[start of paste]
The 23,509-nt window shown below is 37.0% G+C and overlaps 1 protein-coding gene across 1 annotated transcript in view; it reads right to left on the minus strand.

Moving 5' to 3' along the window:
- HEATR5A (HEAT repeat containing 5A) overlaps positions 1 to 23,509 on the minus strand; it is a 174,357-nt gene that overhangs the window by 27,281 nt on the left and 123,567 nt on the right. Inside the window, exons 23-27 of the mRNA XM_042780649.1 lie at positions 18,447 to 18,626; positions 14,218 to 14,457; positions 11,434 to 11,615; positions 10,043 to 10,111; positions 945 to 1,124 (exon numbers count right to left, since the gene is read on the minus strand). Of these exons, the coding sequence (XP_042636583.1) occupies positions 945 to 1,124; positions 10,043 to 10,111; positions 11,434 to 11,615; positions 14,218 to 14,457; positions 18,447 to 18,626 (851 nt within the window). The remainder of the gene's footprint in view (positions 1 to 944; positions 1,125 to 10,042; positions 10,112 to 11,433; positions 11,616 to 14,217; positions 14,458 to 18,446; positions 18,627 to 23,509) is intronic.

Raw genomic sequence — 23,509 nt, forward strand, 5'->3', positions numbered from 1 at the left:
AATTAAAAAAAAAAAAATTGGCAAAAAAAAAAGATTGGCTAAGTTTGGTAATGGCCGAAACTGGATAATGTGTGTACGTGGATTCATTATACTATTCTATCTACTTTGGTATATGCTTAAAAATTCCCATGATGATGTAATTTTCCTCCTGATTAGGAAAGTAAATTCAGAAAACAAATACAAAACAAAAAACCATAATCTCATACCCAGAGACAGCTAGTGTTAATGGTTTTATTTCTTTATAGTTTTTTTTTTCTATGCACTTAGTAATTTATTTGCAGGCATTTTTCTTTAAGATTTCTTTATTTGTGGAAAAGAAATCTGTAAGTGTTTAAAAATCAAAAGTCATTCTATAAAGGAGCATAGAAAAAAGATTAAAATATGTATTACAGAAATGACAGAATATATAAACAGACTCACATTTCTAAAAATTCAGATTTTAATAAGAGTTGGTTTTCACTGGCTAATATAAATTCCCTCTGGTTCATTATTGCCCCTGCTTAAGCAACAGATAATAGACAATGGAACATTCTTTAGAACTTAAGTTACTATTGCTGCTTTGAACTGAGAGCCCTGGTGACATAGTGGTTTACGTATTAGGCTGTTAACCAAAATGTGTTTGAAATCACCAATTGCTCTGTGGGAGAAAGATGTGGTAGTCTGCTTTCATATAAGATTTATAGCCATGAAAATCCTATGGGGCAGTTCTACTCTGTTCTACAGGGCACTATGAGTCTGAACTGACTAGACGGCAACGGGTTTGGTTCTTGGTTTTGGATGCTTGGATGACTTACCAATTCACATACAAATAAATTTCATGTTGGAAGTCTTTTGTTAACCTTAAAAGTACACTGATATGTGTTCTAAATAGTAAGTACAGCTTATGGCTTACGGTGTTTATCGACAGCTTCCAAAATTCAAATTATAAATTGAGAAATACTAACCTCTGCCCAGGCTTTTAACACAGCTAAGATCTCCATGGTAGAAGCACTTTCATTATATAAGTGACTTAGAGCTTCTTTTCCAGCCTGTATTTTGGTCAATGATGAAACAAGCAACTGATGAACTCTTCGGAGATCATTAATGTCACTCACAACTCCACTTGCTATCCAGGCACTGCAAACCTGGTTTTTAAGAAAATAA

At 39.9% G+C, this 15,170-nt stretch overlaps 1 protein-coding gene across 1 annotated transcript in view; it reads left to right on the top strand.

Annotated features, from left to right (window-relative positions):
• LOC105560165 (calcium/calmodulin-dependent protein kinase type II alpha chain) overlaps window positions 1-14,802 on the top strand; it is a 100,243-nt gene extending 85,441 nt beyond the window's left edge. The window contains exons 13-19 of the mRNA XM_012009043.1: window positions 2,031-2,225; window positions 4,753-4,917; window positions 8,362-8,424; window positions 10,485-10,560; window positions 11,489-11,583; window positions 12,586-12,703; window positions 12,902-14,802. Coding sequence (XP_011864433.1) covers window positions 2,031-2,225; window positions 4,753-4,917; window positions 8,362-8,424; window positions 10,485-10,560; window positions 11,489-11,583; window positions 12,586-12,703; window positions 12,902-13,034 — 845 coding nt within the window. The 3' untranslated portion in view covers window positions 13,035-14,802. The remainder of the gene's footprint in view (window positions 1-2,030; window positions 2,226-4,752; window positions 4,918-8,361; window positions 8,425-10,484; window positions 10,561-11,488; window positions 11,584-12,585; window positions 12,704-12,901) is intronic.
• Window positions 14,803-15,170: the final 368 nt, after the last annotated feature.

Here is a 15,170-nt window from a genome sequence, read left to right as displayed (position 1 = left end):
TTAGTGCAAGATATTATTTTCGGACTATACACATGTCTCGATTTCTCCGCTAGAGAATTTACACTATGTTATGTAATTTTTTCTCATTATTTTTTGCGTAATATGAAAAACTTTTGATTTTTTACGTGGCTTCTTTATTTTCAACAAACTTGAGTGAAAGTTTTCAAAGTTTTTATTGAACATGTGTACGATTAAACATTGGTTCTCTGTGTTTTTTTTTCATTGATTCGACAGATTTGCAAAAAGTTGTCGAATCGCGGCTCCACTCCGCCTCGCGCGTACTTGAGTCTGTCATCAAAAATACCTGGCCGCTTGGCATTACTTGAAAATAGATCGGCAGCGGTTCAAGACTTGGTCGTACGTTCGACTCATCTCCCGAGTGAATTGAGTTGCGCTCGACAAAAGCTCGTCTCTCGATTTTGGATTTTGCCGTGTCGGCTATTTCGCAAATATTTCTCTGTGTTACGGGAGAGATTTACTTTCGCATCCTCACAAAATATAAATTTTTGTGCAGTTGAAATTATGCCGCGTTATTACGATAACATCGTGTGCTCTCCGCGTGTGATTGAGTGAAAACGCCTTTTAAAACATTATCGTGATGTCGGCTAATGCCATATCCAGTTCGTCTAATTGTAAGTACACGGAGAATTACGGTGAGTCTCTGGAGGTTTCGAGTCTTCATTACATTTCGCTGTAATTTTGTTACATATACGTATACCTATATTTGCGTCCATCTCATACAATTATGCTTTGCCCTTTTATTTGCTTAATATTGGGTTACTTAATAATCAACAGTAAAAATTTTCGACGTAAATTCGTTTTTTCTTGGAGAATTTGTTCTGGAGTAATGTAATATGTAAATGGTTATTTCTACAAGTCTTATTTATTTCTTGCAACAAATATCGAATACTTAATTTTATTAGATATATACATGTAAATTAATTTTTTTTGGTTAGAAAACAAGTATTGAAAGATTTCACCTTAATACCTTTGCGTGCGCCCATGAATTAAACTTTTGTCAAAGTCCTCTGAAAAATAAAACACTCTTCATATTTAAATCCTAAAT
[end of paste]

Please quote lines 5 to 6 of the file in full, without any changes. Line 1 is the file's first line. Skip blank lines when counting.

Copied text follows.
AATTAAAAAAAAAAAAATTGGCAAAAAAAAAAGATTGGCTAAGTTTGGTAATGGCCGAAACTGGATAATGTGTGTACGTGGATTCATTATACTATTCTATCTACTTTGGTATATGCTTAAAAATTCCCATGATGATGTAATTTTCCTCCTGATTAGGAAAGTAAATTCAGAAAACAAATACAAAACAAAAAACCATAATCTCATACCCAGAGACAGCTAGTGTTAATGGTTTTATTTCTTTATAGTTTTTTTTTTCTATGCACTTAGTAATTTATTTGCAGGCATTTTTCTTTAAGATTTCTTTATTTGTGGAAAAGAAATCTGTAAGTGTTTAAAAATCAAAAGTCATTCTATAAAGGAGCATAGAAAAAAGATTAAAATATGTATTACAGAAATGACAGAATATATAAACAGACTCACATTTCTAAAAATTCAGATTTTAATAAGAGTTGGTTTTCACTGGCTAATATAAATTCCCTCTGGTTCATTATTGCCCCTGCTTAAGCAACAGATAATAGACAATGGAACATTCTTTAGAACTTAAGTTACTATTGCTGCTTTGAACTGAGAGCCCTGGTGACATAGTGGTTTACGTATTAGGCTGTTAACCAAAATGTGTTTGAAATCACCAATTGCTCTGTGGGAGAAAGATGTGGTAGTCTGCTTTCATATAAGATTTATAGCCATGAAAATCCTATGGGGCAGTTCTACTCTGTTCTACAGGGCACTATGAGTCTGAACTGACTAGACGGCAACGGGTTTGGTTCTTGGTTTTGGATGCTTGGATGACTTACCAATTCACATACAAATAAATTTCATGTTGGAAGTCTTTTGTTAACCTTAAAAGTACACTGATATGTGTTCTAAATAGTAAGTACAGCTTATGGCTTACGGTGTTTATCGACAGCTTCCAAAATTCAAATTATAAATTGAGAAATACTAACCTCTGCCCAGGCTTTTAACACAGCTAAGATCTCCATGGTAGAAGCACTTTCATTATATAAGTGACTTAGAGCTTCTTTTCCAGCCTGTATTTTGGTCAATGATGAAACAAGCAACTGATGAACTCTTCGGAGATCATTAATGTCACTCACAACTCCACTTGCTATCCAGGCACTGCAAACCTGGTTTTTAAGAAAATAA

At 39.9% G+C, this 15,170-nt stretch overlaps 1 protein-coding gene across 1 annotated transcript in view; it reads left to right on the top strand.